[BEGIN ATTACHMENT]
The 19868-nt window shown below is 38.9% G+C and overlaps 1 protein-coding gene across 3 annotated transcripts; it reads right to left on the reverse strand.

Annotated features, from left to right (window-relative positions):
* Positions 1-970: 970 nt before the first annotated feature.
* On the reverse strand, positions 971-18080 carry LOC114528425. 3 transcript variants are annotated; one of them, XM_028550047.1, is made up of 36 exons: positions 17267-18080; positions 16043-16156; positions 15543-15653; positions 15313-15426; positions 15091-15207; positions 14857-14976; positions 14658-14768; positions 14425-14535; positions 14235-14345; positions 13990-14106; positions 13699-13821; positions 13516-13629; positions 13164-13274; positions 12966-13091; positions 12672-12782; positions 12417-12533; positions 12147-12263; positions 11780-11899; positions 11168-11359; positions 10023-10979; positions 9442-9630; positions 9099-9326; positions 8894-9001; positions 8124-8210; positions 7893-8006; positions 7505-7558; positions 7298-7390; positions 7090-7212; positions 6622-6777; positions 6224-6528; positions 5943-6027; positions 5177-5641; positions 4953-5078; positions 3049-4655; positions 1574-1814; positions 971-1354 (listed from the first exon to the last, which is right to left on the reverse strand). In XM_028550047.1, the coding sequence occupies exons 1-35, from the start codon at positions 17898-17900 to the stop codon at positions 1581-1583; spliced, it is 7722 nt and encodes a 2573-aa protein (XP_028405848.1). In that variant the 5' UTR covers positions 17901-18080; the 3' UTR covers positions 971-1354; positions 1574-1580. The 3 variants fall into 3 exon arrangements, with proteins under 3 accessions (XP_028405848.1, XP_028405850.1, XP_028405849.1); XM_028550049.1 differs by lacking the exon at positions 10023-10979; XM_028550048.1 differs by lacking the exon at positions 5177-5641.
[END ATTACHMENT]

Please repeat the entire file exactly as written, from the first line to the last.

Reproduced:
The 19868-nt window shown below is 38.9% G+C and overlaps 1 protein-coding gene across 3 annotated transcripts; it reads right to left on the reverse strand.

Annotated features, from left to right (window-relative positions):
* Positions 1-970: 970 nt before the first annotated feature.
* On the reverse strand, positions 971-18080 carry LOC114528425. 3 transcript variants are annotated; one of them, XM_028550047.1, is made up of 36 exons: positions 17267-18080; positions 16043-16156; positions 15543-15653; positions 15313-15426; positions 15091-15207; positions 14857-14976; positions 14658-14768; positions 14425-14535; positions 14235-14345; positions 13990-14106; positions 13699-13821; positions 13516-13629; positions 13164-13274; positions 12966-13091; positions 12672-12782; positions 12417-12533; positions 12147-12263; positions 11780-11899; positions 11168-11359; positions 10023-10979; positions 9442-9630; positions 9099-9326; positions 8894-9001; positions 8124-8210; positions 7893-8006; positions 7505-7558; positions 7298-7390; positions 7090-7212; positions 6622-6777; positions 6224-6528; positions 5943-6027; positions 5177-5641; positions 4953-5078; positions 3049-4655; positions 1574-1814; positions 971-1354 (listed from the first exon to the last, which is right to left on the reverse strand). In XM_028550047.1, the coding sequence occupies exons 1-35, from the start codon at positions 17898-17900 to the stop codon at positions 1581-1583; spliced, it is 7722 nt and encodes a 2573-aa protein (XP_028405848.1). In that variant the 5' UTR covers positions 17901-18080; the 3' UTR covers positions 971-1354; positions 1574-1580. The 3 variants fall into 3 exon arrangements, with proteins under 3 accessions (XP_028405848.1, XP_028405850.1, XP_028405849.1); XM_028550049.1 differs by lacking the exon at positions 10023-10979; XM_028550048.1 differs by lacking the exon at positions 5177-5641.